In contrast, the lemon oil exhibited wide range of antimicrobial activity against both groups of bacteria. The maximum zone of inhibition was observed against Bacillus mycoides and Bacillus cereus producing 33mm and 29mm Inhibition Zone Diameter (IZD) respectively.

Amongst the Gram negative bacteria, the lemon peel extract showed equivalent activity against all the test bacteria Pseudomonas aeruginosa, Escherichia coli and Enterobacter aerogenes with IZD of 10.0mm each whereas lemon oil also exhibited partial activity against the same.

Antifungal effects of the lemon peel extract and lemon oil have also been investigated as shown in (Table 2). All the seven test fungi were isolated from the spoiled food products.

Amongst fungus, the lemon peel extract was most effective against Alternaria sp. and Rhizopus sp. with an inhibition zone diameter of 25mm and 16mm respectively while the other test fungi were almost resistant to it.
Table 2: Zone of inhibition (mm) of ethanolic extract of lemon peel and lemon oil (Citrus limon) against common food spoilage fungi on SDA medium

Fungal species

Lemon peel extract

Lemon oil

Sodium Propionate (+ve C)

DMSO (-ve C)

Aspergillus niger

0.0

20.0

18.0

0.0

Aspergillus fumigates

0.0

25.0

22.0

0.0

Aspergillus sp.

8.0

27.0

23.0

0.0

Alternaria sp.

25.0

0.0

24.0

0.0

Rhizomucor sp.

0.0

22.0

20.0

0.0

Rhizopus sp.

16.0

33.0

18.0

0.0

Penicillium sp.

0.0

0.0

11.0

0.0

Contrary to this, lemon oil exhibited antagonistic activity against almost all test fungi. It was most effective against fungi Rhizopus sp., and Aspergillus sp. with an IZD of 33mm and 27mm respectively.

The MIC for the fungal species was therefore not determined. In contrast, sodium propionate which is used as a standard food preservative inhibited all the test fungal species.

(Table 3) depicts the Minimum Inhibitory Concentration (MIC) of the lemon oil. It ranged from 6.25 to 50 mg/mL. Staphylococcus aureus and Micrococcus luteus was found to be highly sensitive to the extract exhibiting lowest MIC of 6.25 mg/mL each followed by Bacillus cereus and Bacillus mycoides (MIC= 12.5 mg/mL each).
Table 3: The MIC (Minimum inhibitory concentration) values of lemon oil (Citrus limon) (mg/mL) against different bacteria on Mueller- Hinton Agar Medium

Bacterial species

Lemon oil (mg/mL)

Sodium Propionate (mg/mL)

Bacillus cereus

12.5

12.5

Bacillus subtilis

50

25

Bacillus mycoides

12.5

6.25

Staphylococcus aureus

6.25

12.5

Staphylococcus epidermidis

25

12.5

Listeria monocytogenes

50

25

Micrococcus luteus

6.25

6.25

Escherichia coli

50

25

Enterobacteraerogenes

50

25

Pseudomonas aeruginosa

--

50

Discussion
The observed antimicrobial activity was probably due to combination of more than one constituent. The various components may act synergistically [6,8].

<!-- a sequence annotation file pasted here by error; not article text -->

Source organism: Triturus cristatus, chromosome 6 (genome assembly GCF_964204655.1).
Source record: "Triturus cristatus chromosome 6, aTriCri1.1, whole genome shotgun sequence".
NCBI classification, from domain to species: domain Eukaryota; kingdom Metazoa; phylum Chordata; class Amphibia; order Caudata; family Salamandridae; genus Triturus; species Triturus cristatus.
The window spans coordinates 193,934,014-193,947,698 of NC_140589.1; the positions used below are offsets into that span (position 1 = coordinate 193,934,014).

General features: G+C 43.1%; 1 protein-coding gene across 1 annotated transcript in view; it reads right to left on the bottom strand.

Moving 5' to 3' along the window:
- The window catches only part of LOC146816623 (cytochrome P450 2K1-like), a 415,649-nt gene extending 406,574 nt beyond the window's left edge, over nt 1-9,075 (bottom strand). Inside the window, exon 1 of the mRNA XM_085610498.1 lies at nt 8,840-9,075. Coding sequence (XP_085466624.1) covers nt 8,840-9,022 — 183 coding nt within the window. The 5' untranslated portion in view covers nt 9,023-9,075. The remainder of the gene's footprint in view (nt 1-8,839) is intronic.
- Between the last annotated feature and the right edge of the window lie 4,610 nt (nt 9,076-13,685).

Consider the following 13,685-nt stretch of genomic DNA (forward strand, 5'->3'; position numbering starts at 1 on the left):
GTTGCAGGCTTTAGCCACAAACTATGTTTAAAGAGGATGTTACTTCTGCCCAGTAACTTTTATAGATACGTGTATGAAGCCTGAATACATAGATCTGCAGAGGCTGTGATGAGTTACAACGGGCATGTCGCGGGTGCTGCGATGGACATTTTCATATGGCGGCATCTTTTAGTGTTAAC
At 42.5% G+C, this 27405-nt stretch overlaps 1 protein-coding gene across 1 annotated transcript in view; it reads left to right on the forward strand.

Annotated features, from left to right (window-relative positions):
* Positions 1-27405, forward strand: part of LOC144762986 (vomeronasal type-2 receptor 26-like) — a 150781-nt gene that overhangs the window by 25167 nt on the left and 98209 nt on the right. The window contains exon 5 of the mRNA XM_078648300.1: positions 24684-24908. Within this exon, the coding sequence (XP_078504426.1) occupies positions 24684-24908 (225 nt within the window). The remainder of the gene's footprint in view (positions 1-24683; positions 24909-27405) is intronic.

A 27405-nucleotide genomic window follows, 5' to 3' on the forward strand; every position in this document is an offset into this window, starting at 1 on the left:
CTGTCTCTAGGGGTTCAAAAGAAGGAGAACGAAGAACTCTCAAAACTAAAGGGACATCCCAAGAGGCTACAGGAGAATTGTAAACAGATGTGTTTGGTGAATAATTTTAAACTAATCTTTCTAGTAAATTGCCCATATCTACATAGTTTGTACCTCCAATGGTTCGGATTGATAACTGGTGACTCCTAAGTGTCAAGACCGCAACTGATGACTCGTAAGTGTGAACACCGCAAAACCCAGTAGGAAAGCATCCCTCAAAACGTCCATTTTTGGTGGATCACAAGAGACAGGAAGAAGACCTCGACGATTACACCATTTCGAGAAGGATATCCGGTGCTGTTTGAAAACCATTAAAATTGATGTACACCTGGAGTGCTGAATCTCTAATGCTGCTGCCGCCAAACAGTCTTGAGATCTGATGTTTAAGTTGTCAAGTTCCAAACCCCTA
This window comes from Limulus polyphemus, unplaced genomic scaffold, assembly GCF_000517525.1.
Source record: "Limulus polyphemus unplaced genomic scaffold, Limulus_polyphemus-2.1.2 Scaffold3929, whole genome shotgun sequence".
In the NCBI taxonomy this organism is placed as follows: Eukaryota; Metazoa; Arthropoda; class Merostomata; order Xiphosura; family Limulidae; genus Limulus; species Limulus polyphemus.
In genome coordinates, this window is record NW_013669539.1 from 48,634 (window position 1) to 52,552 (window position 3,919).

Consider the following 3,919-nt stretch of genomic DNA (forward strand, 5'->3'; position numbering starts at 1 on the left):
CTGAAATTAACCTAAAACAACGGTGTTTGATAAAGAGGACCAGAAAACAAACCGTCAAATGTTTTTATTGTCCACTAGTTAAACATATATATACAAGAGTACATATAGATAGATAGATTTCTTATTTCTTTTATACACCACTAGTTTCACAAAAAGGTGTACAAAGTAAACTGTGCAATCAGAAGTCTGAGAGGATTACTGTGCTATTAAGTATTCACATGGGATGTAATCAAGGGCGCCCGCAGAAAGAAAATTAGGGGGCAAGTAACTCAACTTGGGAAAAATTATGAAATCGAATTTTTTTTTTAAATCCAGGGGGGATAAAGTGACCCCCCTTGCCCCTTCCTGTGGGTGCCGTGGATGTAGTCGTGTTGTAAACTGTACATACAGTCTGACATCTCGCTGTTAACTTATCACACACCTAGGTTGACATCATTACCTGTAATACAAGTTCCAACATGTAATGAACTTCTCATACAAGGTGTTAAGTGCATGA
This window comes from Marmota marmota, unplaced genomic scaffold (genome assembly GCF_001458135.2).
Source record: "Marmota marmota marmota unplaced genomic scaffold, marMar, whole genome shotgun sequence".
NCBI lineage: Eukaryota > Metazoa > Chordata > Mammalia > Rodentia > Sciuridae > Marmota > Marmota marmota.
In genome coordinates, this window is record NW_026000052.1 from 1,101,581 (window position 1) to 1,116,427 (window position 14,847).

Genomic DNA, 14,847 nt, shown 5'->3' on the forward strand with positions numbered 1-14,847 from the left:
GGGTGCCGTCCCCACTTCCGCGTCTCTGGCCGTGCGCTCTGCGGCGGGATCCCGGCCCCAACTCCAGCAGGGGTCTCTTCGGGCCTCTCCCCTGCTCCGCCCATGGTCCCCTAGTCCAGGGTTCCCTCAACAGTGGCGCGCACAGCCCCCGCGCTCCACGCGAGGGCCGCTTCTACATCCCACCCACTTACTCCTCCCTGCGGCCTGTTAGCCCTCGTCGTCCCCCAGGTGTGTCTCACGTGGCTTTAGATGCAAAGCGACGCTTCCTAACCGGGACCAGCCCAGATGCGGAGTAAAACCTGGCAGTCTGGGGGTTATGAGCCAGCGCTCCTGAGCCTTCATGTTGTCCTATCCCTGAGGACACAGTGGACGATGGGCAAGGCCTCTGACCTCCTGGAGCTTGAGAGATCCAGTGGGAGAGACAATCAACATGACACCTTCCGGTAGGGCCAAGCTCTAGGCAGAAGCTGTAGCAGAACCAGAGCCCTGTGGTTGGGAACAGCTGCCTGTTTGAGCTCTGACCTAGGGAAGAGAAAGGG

From these studies, it was observed that although lemon peel is effective against both groups of bacteria but its activity was high in Gram positive bacteria as compared to Gram-negative bacteria. These observations are in accordance with the earlier observations reported by and they also reported that Gramnegative organisms were less susceptible to the herbal extracts than Gram-positive isolates [3,5]. It may possibly be due to the presence of high lipid content in the cell walls of Gram negative bacteria. Gram-positive bacteria such as Staphylococcus epidermidis, Staphylococcus aureus, and Bacillus subtilis contains teichoic acid in the peptidoglycan layer and is therefore inhibited by both lemon peel extracts and lemon oil [19]. Furthermore, the outer membrane of Gram-negative bacteria is known to present barrier to penetration of numerous antibiotic molecules, and the periplasmic space contains enzymes, which are capable of breaking down foreign molecules introduced from outside thus providing greater resistance to them [4].

This could be also attributed to their higher percent of oxygenated compounds and sesquiterpenes as the results of GC/ MS revealed. The observed cytotoxic activity of peels essential oils may be attributed to the presence of limonene, α-pinene, β-myrecene and caryophyllene which had been previously proved to be the cytotoxic components in other essential oils [25]. Other constituent viz. β-pinene, α- terpineol, γ-terpinene and trans-α- bergamotene may have synergistic effects with limonene [20].
Conclusion
Processing of citrus by-products potentially represents a rich source of phenolic compounds and dietary fiber, owing to the large amount of peel produced. These citrus fruit residues, which are generally discarded as waste in the environment, can act as potential antimicrobial agents. Besides, due to their low cost and easy availability such wastes are also capable of offering significant low-cost nutritional dietary supplements. The utilization of these bioactive rich citrus residues can provide an efficient, inexpensive, and environment friendly platform as source of food preserving agents. The above study showed that both lemon peel and lemon oil exhibit good antagonistic activity against food spoilage bacteria and fungi. However, further research on the use of other botanical extracts can be rewarding to pursue in hunt for new herbal therapeutic agent. However, the effect of lemon oil and their peel extract on more pathogenic organisms and toxicological investigations and further purification, still needs to be carried out.